That being said, it’s a very minor issue at most. What’s not so minor are the technical problems. The game consistently struggles with screen tearing and major framerate drops, even with performance friendly options on and a much more powerful computer than the recommended specs call for. It also struggles to load certain areas seamlessly, especially if you’re sprinting, and there are few things that more effortlessly destroy the tension of fleeing for your life from an unkillable monster than seeing the game freeze for a couple of seconds with a big fat loading symbol in the bottom right corner. And, to top it all off, The Bunker is prone to crashing occasionally, which would be annoying in any release, but is an especially egregious issue in one that only allows manual saves. I understand it’s a budget release, but I don’t recall any of Frictional’s prior titles having these issues, and it’s a notable problem for one that lives or dies on keeping the player immersed in the experience.

Before wrapping up, I do want to address the prospect of replayability, because The Bunker is a short (around 4 hours) yet more mechanically complex title that encourages repeat playthroughs, at least compared to its Amnesia brethren. There are a few extra difficulty modes: a hard mode, which I tried, and a secret extra hard and custom modes, which are in the game’s files but can’t be accessed without editing some code. The default hard mode, at least, is much more challenging; the generator runs out significantly quicker and the monster seems prone to organically stalk the hallways rather than just staying in his hidey holes until you pass by or make a noise. You have to have a very good sense of where you’re going and what the environment looks like, as you’ll be doing almost everything in the dark, and the monster is much more of an organic threat rather than just a punishment for bad observation or noise making.

There are pros and cons to this as well. I do think the greater level of freedom and imposingness the monster has on hard makes it far more interesting to interact with, and makes navigating the bunker much more tense, as the monster can pop up at any time and throw a wrench into your plans. It also makes some of the more positive elements of the physics engine really shine, as making your hiding places ahead of time is much more useful when you’re more likely to consistently use them, rather than just being able to keep the monster stuck in the wall all the time like you can in normal. On the flipside, spending some 80% of any game in darkness is simply not an incredibly visually interesting experience, and I’ll admit that after a crash lost half an hour of progress I just gave up on completing a second playthrough on hard because the prospect of re-doing all of that work in the dark felt very unappealing.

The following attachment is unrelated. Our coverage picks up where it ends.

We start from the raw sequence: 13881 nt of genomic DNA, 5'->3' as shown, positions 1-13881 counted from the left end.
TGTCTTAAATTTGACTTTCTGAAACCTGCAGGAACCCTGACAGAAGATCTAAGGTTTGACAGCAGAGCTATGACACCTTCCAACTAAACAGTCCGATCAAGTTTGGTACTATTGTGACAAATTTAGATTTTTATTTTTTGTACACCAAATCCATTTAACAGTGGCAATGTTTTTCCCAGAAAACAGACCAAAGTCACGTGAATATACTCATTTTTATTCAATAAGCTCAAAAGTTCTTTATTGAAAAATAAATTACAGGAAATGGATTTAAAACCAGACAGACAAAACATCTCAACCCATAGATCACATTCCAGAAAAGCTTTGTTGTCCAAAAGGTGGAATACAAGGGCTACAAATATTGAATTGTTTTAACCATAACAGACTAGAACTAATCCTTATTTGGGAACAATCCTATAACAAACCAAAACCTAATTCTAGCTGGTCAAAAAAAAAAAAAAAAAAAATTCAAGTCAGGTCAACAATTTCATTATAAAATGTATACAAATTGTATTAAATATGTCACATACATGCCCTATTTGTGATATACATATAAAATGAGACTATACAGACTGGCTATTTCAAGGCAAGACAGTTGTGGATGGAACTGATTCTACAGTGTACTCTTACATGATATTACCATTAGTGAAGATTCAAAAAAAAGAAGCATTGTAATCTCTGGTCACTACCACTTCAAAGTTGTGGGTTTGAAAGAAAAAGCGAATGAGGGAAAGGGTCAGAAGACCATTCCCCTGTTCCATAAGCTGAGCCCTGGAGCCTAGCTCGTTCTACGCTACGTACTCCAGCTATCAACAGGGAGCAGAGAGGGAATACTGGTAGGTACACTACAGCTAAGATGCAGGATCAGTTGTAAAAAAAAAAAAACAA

The reason I brought up the hidden difficulties not in the game yet is that, I suspect, when they do get added that customization will present the “ideal” way to play The Bunker, with say a more active/organic monster that shows up when lights are on, but lights that stay on for longer and let you actually see the environments. Of course, with the option not being available yet, I’m not factoring this into the review score, but if you happen to be reading this several months down the line after the extra difficulties have presumably been patched in, consider trying some custom options or maybe even some mods that improve visibility (fiddling with the default gamma settings looks terrible at the time of writing) – I think you might find the sweetspot of difficulty there.

The best way I think I can describe The Bunker is that it is an exceptional proof of concept. There’s immense potential here, and the first couple of hours or so are genuinely great horror, but the game doesn’t have enough tricks up its sleeve to maintain momentum. Once you get a grip on your surroundings and a decent handle on mechanics, a good horror title needs to inject something to keep things interesting. Metroid Dread’s EMMI would gain new abilities to threaten the player with, while Alien: Isolation’s Xenomorph had one of the most complex gaming AIs ever created, which allowed it to anticipate player actions based on what the player had done previously. Both of these serve a purpose: they keep the player from ever getting too comfortable. While it would probably be unreasonable to expect a lower budget title like The Bunker to have something as complex as the Xenomorph’s AI, the lack of any sort of twist means that the game is effectively over after the two or so hour mark, bar a couple more hours of running around and fetching keys/codes. I really hope Frictional revisits this idea in the future here, because the first half shows the potential for one of the best horror titles ever made, but as it stands currently the second half is just too comfy to call unquestionably good. It’s a very intriguing title, one that I’d even probably recommend for how rare these types of games are in the first place, but missing a few crucial pieces to complete the puzzle.


You will probably like Amnesia: The Bunker if: You liked Alien Isolation or other games with an overarching stalking entity. Bonus points if you either A: really like slowly repelling that entity by becoming more capable (play on normal) or B: don’t mind spending a lot of time in the dark (hard).

You might like Amnesia: The Bunker if: You enjoyed prior Amnesia entries. It’s got some similarities, but plays very differently.

You will probably not like Amnesia: The Bunker if: You don’t enjoy very hands-off game design in horror titles, and prefer a much more linear progression structure that makes it harder to get lost.